Apologies for not blogging about Ole Sohn (if the reader presses me, I might give it a try), but an intriguing comment by Niels Lunde on Politiken.dk caught my attention.
The thing is that following Karsten Dybvad’s move to the Confederation of Danish Industries (in itself a fascinating story as Dybvad has a past in the labour movement), the permanent secretary in the Finance Ministry Christian Kettel Thomsen was immediately moved to the position as permanent secretary in the Prime Minister’s Office. That left a vacancy in the Finance Ministry which had to be filled in a hurry, not just because we are in the early stages of negotiations about the 2011 Budget, but because – well, because the Finance Ministry is the #2 in the ministerial hierarchy.
(Many members of Finance Ministry staff would deplore this state of things by the way, remembering the 1990s when it was said that “Poul Nyrup is the prime minister in Mogens Lykketoft’s government”)
As usual, there were speculations, which in the end turned out to be wrong as the government chose David Helleman, a 39-year-old partner in McKinsey & Co. (LinkedIn profile here) as the new permanent secretary.
Helleman’s career is interesting because although he has a background in the Finance Ministry (and by definition knows the political process and in particular the budget process very well), he has also moved between the central civil service, state corporations and the private consulting business. Traditionally, careers in the Danish civil service were very much in a closed circuit – you could leave, but your chances of coming back very minimal.
Anyway, back to Niels Lunde’s discussion of Helleman. We are told that he is smart, brutal and creative (in the Danish civil service, the latter is in fact a questionable property), which is how 100% of senior managers in the business world and an even higher share of McKinsey & Co. partners would describe themselves.
Lunde doesn’t dig deeper into this but the McKinsey link is interesting: In organisational theory and policy studies, one line of research have focused on myths as an important element in the formulation and implementation of policies. In later decades what we might call “the McKinsey myth” has become, if not dominant then extremely widespread, and as new ideas – to the degree that anything coming out of McKinsey can be called new ideas – come with new people, recruiting a McKinsey partner also means attempting or intensifying attempts to McKinseyite the civil service.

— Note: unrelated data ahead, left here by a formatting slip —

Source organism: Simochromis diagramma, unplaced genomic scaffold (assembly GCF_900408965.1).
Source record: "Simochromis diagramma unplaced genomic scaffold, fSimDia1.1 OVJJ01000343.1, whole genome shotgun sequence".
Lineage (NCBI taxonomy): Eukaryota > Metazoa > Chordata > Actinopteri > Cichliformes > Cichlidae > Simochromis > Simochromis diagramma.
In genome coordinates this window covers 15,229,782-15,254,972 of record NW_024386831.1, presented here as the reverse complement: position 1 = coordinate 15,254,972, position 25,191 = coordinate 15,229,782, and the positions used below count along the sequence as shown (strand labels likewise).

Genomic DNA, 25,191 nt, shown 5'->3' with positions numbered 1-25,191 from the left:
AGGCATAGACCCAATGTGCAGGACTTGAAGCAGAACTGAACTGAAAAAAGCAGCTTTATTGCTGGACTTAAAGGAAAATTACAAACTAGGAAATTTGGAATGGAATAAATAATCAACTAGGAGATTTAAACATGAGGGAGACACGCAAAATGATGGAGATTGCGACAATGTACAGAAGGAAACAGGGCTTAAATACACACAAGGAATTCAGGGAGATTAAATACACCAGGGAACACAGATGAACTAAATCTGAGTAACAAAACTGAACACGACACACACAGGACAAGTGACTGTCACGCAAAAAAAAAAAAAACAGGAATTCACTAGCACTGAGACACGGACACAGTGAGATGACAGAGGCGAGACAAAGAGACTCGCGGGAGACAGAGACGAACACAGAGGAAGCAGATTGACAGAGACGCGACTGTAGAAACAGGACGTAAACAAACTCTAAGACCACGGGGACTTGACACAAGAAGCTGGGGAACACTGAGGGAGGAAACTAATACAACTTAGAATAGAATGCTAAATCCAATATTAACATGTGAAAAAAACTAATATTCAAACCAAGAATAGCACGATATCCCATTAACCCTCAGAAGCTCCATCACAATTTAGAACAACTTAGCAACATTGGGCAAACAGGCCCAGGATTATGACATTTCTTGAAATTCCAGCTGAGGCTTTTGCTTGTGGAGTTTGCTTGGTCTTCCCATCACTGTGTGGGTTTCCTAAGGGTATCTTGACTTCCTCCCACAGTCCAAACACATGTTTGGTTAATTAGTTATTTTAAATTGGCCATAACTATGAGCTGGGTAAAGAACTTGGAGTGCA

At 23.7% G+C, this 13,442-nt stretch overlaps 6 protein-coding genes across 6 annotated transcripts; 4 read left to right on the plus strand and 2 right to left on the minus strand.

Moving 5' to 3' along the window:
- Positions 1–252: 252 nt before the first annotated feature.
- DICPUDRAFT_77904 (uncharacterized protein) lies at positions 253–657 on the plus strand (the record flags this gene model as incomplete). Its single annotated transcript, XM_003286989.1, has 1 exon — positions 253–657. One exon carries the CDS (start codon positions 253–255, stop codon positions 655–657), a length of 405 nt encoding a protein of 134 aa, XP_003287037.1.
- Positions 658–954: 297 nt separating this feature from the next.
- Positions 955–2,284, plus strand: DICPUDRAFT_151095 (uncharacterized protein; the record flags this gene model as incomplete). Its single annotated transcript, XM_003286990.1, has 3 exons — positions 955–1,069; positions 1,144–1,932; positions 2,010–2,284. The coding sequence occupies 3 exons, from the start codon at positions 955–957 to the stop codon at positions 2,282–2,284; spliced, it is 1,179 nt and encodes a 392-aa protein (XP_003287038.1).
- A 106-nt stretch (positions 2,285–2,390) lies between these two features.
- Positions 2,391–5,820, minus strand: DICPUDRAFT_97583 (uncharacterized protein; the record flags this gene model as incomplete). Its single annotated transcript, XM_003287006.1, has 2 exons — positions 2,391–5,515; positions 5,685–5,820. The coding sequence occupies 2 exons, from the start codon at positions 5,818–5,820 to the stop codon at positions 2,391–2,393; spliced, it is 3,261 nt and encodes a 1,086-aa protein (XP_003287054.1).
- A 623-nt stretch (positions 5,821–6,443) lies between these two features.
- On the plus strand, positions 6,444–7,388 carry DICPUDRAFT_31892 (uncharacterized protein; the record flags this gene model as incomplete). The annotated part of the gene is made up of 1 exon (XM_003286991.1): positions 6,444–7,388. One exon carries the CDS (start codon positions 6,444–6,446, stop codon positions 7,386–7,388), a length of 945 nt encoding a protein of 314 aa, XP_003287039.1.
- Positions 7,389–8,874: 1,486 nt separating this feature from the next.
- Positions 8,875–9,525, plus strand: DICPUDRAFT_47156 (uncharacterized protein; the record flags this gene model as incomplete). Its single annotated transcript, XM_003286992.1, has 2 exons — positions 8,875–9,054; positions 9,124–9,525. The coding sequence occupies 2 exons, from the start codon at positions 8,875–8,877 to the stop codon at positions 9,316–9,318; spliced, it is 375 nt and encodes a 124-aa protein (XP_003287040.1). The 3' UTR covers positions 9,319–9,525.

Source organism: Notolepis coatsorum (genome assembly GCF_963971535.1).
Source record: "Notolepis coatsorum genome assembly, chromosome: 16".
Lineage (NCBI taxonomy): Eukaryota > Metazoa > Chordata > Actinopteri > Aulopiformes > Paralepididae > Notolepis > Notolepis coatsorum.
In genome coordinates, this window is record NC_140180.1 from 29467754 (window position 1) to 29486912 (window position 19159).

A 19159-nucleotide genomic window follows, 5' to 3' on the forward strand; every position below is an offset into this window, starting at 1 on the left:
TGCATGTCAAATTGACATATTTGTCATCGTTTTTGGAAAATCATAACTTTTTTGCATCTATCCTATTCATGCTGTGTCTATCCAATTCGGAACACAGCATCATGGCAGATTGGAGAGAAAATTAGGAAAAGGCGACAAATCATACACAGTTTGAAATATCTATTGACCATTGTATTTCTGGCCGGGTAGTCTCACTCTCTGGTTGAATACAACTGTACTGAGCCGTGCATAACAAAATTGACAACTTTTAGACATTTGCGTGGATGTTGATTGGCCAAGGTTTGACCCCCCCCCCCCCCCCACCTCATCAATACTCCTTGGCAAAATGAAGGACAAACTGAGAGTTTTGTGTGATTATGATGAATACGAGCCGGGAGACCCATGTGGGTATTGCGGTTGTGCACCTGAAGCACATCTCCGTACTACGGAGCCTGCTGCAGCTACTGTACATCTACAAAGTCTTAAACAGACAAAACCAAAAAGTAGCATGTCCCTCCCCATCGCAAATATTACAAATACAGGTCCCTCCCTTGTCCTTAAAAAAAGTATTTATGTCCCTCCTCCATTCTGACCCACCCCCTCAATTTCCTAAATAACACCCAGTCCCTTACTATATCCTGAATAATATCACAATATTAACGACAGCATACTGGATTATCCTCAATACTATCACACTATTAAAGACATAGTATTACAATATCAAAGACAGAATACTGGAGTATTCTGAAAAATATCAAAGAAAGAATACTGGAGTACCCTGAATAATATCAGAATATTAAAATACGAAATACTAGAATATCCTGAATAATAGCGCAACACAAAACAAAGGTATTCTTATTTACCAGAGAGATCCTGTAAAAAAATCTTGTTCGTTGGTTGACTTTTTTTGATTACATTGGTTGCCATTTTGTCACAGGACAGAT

One line of argument in Lunde’s comment is the creation of a parallel between private companies and the civil service (note the successful CEOs, Lunde is namedropping). This follows the traditional complaint from business managers that the state isn’t run as a (i.e. their) company.1 A certain Mr. Krugman has debunked this myth of the-state-as-business a long time ago, but then again Krugman is an academic and business leaders have no time for such people in their very busy schedules. Especially if the academics say kind words about a certain Mr. Keynes.
It gets better – or worse, depending on your point of view: Lunde admiringly tells us that Helleman has the temperament of a hedge fund. Focus is on realising the goals in the sort term following leveraged buy-outs and budgets will be slashed and employees sacked without mercy. Helleman used to be the CFO of DR which has seen quite a bit of slashing and sacking, so the description of Helleman’s management style is probably correct. He appears to be the kind of person you would never ever invite to dinner unless you yourself had a distinct purpose with the arrangement.
But: The state as hedge fund? I’m troubled by Lunde’s image for many reasons. As a political scientist I will argue with Max Weber that the state’s first and main goal isn’t to deliver a profit to whomever the owners might be; it is to maintain a legal order and the monopoly on the use of violence. And even if we shouldn’t assume that the State of Denmark will exist until the end of mankind, chopping it up and selling the various bits and pieces would in fact amount to treason. Finally, even economists have been concerned about the increasing tendencies to short-termism in capitalism brought about by fickle investors and in the political world, the criticism that politicians only have the next election as their horizon is more than well-known.
So I hope that Lunde will realise that his image is an unfortunate one. There are many reasons why Denmark could use a better system of controlling the state budget (maybe a trip to Stockholm could be useful: The Swedes learnt their lesson following the crash of the 1990s and made thorough reforms of the entire budget process) but running the place like a hedge fund manager looks more like a recipe for disaster.